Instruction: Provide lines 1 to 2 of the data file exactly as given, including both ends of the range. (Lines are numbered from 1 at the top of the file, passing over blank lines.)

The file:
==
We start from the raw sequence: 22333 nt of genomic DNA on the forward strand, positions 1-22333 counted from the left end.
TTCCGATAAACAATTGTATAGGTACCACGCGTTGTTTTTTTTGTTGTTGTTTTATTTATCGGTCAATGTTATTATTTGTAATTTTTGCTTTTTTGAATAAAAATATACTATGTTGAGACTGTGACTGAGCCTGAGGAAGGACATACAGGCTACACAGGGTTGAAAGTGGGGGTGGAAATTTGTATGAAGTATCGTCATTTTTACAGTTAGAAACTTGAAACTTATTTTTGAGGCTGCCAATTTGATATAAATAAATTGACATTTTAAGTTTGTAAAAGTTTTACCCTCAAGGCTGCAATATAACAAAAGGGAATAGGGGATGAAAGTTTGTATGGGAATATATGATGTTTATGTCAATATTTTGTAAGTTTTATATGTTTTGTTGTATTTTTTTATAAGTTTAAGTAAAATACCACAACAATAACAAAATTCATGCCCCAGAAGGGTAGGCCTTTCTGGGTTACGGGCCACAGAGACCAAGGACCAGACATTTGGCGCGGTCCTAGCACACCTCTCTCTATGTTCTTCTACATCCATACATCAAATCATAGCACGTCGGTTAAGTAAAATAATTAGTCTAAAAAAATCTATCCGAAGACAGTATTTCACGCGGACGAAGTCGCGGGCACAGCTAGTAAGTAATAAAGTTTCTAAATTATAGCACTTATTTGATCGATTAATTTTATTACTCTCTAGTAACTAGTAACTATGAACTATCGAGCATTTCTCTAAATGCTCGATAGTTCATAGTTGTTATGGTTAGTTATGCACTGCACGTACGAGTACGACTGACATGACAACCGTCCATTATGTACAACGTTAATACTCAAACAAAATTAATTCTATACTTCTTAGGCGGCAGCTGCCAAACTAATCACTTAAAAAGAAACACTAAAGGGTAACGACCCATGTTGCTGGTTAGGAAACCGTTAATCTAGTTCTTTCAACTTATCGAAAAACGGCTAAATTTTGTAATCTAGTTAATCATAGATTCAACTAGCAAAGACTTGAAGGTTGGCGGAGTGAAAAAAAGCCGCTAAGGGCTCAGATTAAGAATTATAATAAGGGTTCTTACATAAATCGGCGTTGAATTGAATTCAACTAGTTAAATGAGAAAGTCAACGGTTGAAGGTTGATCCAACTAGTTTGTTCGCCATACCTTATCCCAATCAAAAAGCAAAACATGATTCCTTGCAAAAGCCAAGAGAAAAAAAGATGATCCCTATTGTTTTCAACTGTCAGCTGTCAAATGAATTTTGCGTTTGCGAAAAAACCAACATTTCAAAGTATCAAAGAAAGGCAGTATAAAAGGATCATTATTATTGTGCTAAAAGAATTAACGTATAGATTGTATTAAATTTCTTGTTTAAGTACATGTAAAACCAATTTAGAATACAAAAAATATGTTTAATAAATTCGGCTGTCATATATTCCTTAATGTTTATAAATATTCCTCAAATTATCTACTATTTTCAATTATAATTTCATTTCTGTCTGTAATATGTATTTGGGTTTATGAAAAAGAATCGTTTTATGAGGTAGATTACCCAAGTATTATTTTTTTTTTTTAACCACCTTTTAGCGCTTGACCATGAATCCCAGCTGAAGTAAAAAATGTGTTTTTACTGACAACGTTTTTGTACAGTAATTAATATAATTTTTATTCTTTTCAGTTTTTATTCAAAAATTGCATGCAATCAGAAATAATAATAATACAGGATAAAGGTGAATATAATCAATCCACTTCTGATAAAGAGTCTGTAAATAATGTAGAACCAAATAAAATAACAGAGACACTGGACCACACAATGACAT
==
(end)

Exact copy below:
We start from the raw sequence: 22333 nt of genomic DNA on the forward strand, positions 1-22333 counted from the left end.
TTCCGATAAACAATTGTATAGGTACCACGCGTTGTTTTTTTTGTTGTTGTTTTATTTATCGGTCAATGTTATTATTTGTAATTTTTGCTTTTTTGAATAAAAATATACTATGTTGAGACTGTGACTGAGCCTGAGGAAGGACATACAGGCTACACAGGGTTGAAAGTGGGGGTGGAAATTTGTATGAAGTATCGTCATTTTTACAGTTAGAAACTTGAAACTTATTTTTGAGGCTGCCAATTTGATATAAATAAATTGACATTTTAAGTTTGTAAAAGTTTTACCCTCAAGGCTGCAATATAACAAAAGGGAATAGGGGATGAAAGTTTGTATGGGAATATATGATGTTTATGTCAATATTTTGTAAGTTTTATATGTTTTGTTGTATTTTTTTATAAGTTTAAGTAAAATACCACAACAATAACAAAATTCATGCCCCAGAAGGGTAGGCCTTTCTGGGTTACGGGCCACAGAGACCAAGGACCAGACATTTGGCGCGGTCCTAGCACACCTCTCTCTATGTTCTTCTACATCCATACATCAAATCATAGCACGTCGGTTAAGTAAAATAATTAGTCTAAAAAAATCTATCCGAAGACAGTATTTCACGCGGACGAAGTCGCGGGCACAGCTAGTAAGTAATAAAGTTTCTAAATTATAGCACTTATTTGATCGATTAATTTTATTACTCTCTAGTAACTAGTAACTATGAACTATCGAGCATTTCTCTAAATGCTCGATAGTTCATAGTTGTTATGGTTAGTTATGCACTGCACGTACGAGTACGACTGACATGACAACCGTCCATTATGTACAACGTTAATACTCAAACAAAATTAATTCTATACTTCTTAGGCGGCAGCTGCCAAACTAATCACTTAAAAAGAAACACTAAAGGGTAACGACCCATGTTGCTGGTTAGGAAACCGTTAATCTAGTTCTTTCAACTTATCGAAAAACGGCTAAATTTTGTAATCTAGTTAATCATAGATTCAACTAGCAAAGACTTGAAGGTTGGCGGAGTGAAAAAAAGCCGCTAAGGGCTCAGATTAAGAATTATAATAAGGGTTCTTACATAAATCGGCGTTGAATTGAATTCAACTAGTTAAATGAGAAAGTCAACGGTTGAAGGTTGATCCAACTAGTTTGTTCGCCATACCTTATCCCAATCAAAAAGCAAAACATGATTCCTTGCAAAAGCCAAGAGAAAAAAAGATGATCCCTATTGTTTTCAACTGTCAGCTGTCAAATGAATTTTGCGTTTGCGAAAAAACCAACATTTCAAAGTATCAAAGAAAGGCAGTATAAAAGGATCATTATTATTGTGCTAAAAGAATTAACGTATAGATTGTATTAAATTTCTTGTTTAAGTACATGTAAAACCAATTTAGAATACAAAAAATATGTTTAATAAATTCGGCTGTCATATATTCCTTAATGTTTATAAATATTCCTCAAATTATCTACTATTTTCAATTATAATTTCATTTCTGTCTGTAATATGTATTTGGGTTTATGAAAAAGAATCGTTTTATGAGGTAGATTACCCAAGTATTATTTTTTTTTTTTAACCACCTTTTAGCGCTTGACCATGAATCCCAGCTGAAGTAAAAAATGTGTTTTTACTGACAACGTTTTTGTACAGTAATTAATATAATTTTTATTCTTTTCAGTTTTTATTCAAAAATTGCATGCAATCAGAAATAATAATAATACAGGATAAAGGTGAATATAATCAATCCACTTCTGATAAAGAGTCTGTAAATAATGTAGAACCAAATAAAATAACAGAGACACTGGACCACACAATGACAT